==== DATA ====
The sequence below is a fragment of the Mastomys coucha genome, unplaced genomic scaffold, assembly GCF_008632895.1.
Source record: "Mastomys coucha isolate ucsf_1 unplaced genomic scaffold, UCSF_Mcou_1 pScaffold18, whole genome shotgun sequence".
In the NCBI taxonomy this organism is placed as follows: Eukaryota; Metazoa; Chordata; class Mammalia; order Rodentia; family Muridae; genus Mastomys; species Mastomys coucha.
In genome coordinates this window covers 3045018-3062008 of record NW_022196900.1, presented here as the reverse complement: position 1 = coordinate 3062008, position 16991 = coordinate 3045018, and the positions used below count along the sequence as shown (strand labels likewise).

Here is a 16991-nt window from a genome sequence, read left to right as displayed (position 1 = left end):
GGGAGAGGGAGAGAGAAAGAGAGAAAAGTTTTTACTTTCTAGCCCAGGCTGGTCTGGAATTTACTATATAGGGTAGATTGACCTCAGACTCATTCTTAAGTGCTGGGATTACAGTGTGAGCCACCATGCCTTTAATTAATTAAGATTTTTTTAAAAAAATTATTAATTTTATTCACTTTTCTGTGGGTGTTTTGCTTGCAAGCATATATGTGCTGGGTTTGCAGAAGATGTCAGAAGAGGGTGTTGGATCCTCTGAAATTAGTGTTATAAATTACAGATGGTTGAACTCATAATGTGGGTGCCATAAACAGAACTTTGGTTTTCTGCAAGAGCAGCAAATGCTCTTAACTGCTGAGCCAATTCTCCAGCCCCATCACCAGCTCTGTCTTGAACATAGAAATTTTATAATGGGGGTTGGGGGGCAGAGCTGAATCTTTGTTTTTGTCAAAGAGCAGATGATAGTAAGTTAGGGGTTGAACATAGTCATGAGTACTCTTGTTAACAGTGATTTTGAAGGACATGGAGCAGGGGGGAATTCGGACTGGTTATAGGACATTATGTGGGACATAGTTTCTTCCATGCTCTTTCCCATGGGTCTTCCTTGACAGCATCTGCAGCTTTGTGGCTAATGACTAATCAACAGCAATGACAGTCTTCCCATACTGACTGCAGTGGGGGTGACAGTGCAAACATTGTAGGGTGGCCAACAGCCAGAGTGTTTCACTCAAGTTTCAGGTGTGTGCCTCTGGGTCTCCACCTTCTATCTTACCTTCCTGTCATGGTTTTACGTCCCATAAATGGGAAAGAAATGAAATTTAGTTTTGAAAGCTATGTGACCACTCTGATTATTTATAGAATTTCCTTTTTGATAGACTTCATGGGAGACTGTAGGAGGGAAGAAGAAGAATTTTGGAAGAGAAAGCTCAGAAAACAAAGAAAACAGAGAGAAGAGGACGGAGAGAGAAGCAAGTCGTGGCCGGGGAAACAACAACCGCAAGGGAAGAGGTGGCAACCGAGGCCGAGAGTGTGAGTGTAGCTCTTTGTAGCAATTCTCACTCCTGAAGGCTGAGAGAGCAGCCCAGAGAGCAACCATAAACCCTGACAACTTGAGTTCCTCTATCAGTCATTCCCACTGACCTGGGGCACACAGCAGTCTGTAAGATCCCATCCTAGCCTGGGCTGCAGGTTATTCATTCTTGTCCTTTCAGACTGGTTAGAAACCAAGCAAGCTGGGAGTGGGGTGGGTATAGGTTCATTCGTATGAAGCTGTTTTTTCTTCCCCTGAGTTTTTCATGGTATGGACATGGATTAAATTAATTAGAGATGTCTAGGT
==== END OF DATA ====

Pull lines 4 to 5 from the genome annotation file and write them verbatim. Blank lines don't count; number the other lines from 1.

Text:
In genome coordinates this window covers 3045018-3062008 of record NW_022196900.1, presented here as the reverse complement: position 1 = coordinate 3062008, position 16991 = coordinate 3045018, and the positions used below count along the sequence as shown (strand labels likewise).

Here is a 16991-nt window from a genome sequence, read left to right as displayed (position 1 = left end):